A Champion is Forever
A Champion is Forever

Harry A. Ditch ’84


ditchHarry A. Ditch was a child of the Great Depression. He was 13, the oldest son, when his father died in 1934. His mother managed to keep the four children together, principally on the strength of a pension for his dad, a World War I veteran.

Ditch attended high school at Rittman, where his coach was Philip E. Young, known as Tib. Harry played basketball and football, the only sports that were available. The football team was undefeated during his sophomore and senior years, and the basketball team was good enough to pin the only defeat on the state champion 1937-38 Canal Fulton team.

Two games, in particular, stand out from his scholastic career. Canal Fulton’s girders had beaten the Indians something like 40-0 during his junior year. As a senior, Ditch scored two TD’s on long 70-yard runs to win, 13-7, before an appreciative hometown crowd. He also played in an epic 61-49 round ball win at Orrville when teammate Ward (Pinky) Yarman scored an unheard of 50 points. Ditch was second high for Rittman, with three.

He graduated in 1938, and with no job in sight, offered no resistance when Coach Young talked him into enrolling at The College of Wooster. He performed a variety of campus jobs in return for his education. This left time for only one sport, and he chose football.

He turned out to be the last of the truly great all-round performers in Scot history. Ditch did most of the ball carrying, most of the punting, and much of the passing. He was also a primary receiver, returned kickoffs and punts, and was the safety man on defense.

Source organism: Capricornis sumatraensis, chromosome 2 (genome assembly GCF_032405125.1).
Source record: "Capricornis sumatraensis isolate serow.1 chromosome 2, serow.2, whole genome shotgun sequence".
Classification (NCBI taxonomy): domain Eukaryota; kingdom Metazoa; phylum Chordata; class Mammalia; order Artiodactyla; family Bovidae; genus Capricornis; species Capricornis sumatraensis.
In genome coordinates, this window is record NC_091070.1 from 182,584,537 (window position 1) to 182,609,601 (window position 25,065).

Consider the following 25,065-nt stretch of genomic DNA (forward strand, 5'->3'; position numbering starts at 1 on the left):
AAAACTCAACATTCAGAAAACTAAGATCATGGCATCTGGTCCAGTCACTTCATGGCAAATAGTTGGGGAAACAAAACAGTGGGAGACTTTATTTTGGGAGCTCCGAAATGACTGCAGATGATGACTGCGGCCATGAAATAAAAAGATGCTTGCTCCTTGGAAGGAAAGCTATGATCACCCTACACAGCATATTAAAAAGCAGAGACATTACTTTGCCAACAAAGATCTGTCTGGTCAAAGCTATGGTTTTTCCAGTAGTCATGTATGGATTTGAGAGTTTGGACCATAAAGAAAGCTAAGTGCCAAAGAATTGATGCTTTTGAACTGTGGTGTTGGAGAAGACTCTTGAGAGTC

Harry was a spectacular performer, giving evidence of things to come when he scored on his first play from scrimmage. He repeatedly broke lone scoring runs of 50 or more yards, with the highlight being a 20-12 win over Muskingum in his senior year. He ran back a kickoff for the length of the field, then scored again from 50 yards out. Ditch also became adept at quick kicking, booming the all far downfield, even on first down. He was honorable mention OAC as a junior, then unanimous first-team All-Conference a year later.

Following graduation he served in the U. S. Army. He saw his share of action in New Guinea and the Philippines, and still carries some shrapnel in his back as a souvenir.

He returned to Rittman and conducted his own painting contracting business for a dozen years. He then joined Bogner Construction Company as superintendent, retiring two years ago. He and wife Esther have three adult children: Jim, Tom and Joan, plus four grandchildren.

A little known fact is that Ditch carried a 200-plus bowling average for years. But, then, sports of all sorts were right up Harry’s alley.